It’s been phenomenal – I have to say earth shaking changes. I would never have imagined that we’d come so far in managing bleeding disorder. In the early days all we had was blood fractionated products. We needed good products to treat a bleed and prevent bleeds. Because of the advocacy of patients with bleeding disorders, pharmaceutical companies stepped up and spent money on the research that was needed to isolate factors from plasma and then to develop recombinant and then long-acting products, a huge step forward. And then gene therapy is coming along. Emicizumab or Hemlibra was a big surprise and a huge step forward. Other similar products are in development.

Lasker: Do you have any reflections on the future of precision medicine in the bleeding disorder community?

If you look at any tests we do in any part of medicine, I like to group them into two buckets: There’s the diagnostic, and then there’s therapeutics for the diagnostics. For a male patient in hemophilia, the diagnosis generally is made with factor levels after they’re born. But you can now make a diagnosis prenatally. I think that’s really been a big change in that you can prepare for the child’s birth. Genetic tests have helped in clarifying the diagnosis. We’re doing collaborative research from all hemophilia centers looking at a genetic mutation and whether it predicts for one of the most devastating complications, the development of inhibitors, so that we can predict who’s going to develop an inhibitor. I think that’s a huge advance to be able to risk stratify patients based on their genotype.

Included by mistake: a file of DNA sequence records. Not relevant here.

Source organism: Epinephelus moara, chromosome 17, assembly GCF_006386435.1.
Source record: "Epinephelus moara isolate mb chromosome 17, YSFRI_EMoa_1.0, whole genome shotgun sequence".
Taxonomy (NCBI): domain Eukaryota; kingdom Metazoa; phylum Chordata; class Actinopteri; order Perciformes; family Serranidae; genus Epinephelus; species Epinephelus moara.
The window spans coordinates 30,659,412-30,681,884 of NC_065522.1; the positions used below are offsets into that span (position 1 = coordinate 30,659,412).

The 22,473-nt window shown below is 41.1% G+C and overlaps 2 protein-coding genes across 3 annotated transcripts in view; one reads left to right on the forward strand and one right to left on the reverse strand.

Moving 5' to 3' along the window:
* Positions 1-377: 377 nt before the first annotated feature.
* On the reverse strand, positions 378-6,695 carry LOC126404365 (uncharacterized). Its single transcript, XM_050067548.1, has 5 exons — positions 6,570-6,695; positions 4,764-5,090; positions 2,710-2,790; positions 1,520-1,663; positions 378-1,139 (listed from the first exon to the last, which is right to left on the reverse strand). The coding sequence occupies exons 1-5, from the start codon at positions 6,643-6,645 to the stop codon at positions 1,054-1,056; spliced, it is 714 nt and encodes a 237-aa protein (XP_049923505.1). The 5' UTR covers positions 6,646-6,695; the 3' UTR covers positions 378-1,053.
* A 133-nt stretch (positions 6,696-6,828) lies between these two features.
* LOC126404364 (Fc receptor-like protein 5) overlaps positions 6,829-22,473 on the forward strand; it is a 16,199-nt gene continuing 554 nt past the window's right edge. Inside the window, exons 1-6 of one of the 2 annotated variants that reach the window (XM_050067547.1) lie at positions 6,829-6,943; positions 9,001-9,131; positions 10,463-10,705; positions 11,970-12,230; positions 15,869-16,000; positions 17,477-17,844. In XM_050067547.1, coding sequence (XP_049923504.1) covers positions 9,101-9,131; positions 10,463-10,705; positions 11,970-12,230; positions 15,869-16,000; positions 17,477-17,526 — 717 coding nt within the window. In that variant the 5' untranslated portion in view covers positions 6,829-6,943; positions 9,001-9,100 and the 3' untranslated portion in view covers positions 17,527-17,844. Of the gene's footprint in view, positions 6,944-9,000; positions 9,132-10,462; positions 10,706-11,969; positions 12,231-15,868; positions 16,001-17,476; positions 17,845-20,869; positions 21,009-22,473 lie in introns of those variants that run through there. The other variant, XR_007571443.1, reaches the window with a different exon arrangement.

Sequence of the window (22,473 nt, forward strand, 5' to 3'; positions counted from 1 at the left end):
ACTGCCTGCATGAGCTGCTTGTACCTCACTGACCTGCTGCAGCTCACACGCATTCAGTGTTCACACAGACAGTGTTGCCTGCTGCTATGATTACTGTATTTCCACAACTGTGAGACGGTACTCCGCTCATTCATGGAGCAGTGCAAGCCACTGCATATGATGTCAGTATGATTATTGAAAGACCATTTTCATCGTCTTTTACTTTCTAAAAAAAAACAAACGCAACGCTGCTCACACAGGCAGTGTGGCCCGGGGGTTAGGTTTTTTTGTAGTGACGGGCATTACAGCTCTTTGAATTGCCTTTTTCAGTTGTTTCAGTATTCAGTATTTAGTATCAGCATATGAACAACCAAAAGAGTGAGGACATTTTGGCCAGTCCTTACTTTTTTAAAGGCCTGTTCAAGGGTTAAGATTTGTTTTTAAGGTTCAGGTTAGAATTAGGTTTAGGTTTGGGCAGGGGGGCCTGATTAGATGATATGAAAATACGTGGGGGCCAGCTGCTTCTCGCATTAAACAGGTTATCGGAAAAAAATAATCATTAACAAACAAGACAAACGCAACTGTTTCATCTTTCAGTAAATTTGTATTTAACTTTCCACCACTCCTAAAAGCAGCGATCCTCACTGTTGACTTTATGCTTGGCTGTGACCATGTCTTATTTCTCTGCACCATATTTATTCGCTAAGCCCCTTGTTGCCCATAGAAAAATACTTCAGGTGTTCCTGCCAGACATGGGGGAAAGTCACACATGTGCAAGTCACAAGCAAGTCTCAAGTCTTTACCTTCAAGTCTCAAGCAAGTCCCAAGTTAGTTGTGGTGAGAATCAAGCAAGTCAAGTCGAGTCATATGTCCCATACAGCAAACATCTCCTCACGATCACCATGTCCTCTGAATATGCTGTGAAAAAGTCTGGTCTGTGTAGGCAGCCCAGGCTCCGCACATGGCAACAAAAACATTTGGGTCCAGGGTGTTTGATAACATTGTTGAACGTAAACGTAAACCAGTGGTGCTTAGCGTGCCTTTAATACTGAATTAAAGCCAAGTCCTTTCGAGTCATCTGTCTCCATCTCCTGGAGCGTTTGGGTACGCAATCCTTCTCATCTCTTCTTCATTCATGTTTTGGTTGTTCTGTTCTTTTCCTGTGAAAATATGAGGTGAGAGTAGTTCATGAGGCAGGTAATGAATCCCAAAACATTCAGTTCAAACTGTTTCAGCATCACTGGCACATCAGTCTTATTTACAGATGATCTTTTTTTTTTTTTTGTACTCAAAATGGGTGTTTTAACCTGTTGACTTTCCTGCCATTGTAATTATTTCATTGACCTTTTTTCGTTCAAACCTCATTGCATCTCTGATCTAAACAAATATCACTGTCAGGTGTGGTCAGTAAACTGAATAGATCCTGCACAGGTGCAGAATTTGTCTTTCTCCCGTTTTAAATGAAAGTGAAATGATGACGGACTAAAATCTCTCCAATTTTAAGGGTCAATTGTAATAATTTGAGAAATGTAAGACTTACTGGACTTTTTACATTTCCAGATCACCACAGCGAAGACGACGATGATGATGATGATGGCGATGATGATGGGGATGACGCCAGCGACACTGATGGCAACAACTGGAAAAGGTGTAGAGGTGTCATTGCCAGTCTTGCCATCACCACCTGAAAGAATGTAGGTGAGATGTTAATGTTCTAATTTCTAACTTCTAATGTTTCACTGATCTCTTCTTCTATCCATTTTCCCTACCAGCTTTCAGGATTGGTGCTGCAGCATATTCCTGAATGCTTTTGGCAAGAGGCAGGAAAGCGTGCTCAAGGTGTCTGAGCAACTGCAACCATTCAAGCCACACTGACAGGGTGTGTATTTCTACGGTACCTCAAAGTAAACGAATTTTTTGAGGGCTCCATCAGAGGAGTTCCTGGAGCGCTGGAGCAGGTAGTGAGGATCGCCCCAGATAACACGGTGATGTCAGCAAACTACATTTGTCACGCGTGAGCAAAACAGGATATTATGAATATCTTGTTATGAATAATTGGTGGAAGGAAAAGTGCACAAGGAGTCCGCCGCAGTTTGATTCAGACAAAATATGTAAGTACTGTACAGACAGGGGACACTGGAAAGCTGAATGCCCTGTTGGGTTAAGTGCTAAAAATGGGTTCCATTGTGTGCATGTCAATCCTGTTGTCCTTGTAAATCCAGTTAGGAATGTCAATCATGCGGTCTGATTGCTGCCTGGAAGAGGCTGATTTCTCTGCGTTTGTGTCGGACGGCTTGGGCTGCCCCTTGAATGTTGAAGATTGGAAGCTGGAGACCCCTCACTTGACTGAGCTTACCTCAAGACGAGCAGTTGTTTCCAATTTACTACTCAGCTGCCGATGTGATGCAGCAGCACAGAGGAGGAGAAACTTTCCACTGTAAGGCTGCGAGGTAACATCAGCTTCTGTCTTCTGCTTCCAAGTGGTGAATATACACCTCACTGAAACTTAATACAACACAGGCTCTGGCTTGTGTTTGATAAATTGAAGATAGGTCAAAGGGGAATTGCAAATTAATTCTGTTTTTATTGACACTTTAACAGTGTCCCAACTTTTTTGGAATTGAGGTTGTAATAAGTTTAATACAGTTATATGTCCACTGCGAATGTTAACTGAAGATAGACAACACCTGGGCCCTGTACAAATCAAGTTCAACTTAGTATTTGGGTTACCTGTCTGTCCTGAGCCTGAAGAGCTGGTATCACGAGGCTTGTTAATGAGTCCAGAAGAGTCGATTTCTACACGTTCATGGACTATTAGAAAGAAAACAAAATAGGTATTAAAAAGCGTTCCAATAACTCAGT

I would predict in the future, if you have a patient with a high risk gene profile for inhibitors, you would try to avoid exposing them to the factor product and just go with something like a non-factor product. And there are a couple of other drugs that are being studied, you know, Fitusiran, Concizumab as well.  The approach is really a setup for precision medicine.

Lasker: What do you hope to see for the future of this community?

I certainly want to see our patient’s quality of life get better. We have made good advances in reducing hospitalization, keeping them in school, and keeping them at work so they don’t lose days from work. I’m hoping we will collectively improve on that. It’s not perfect. I think we need to improve on that and continue the good work that the whole community is doing.
I think we still need to study why some patients still have bad joints at an earlier age, impacting quality of life. And I think we need to improve very much on research on women with bleeding disorders. So much more research to be done in that field. I’m going to use the word cure… I hope to see a cure.

Azubuike: What do you look forward to most in your work?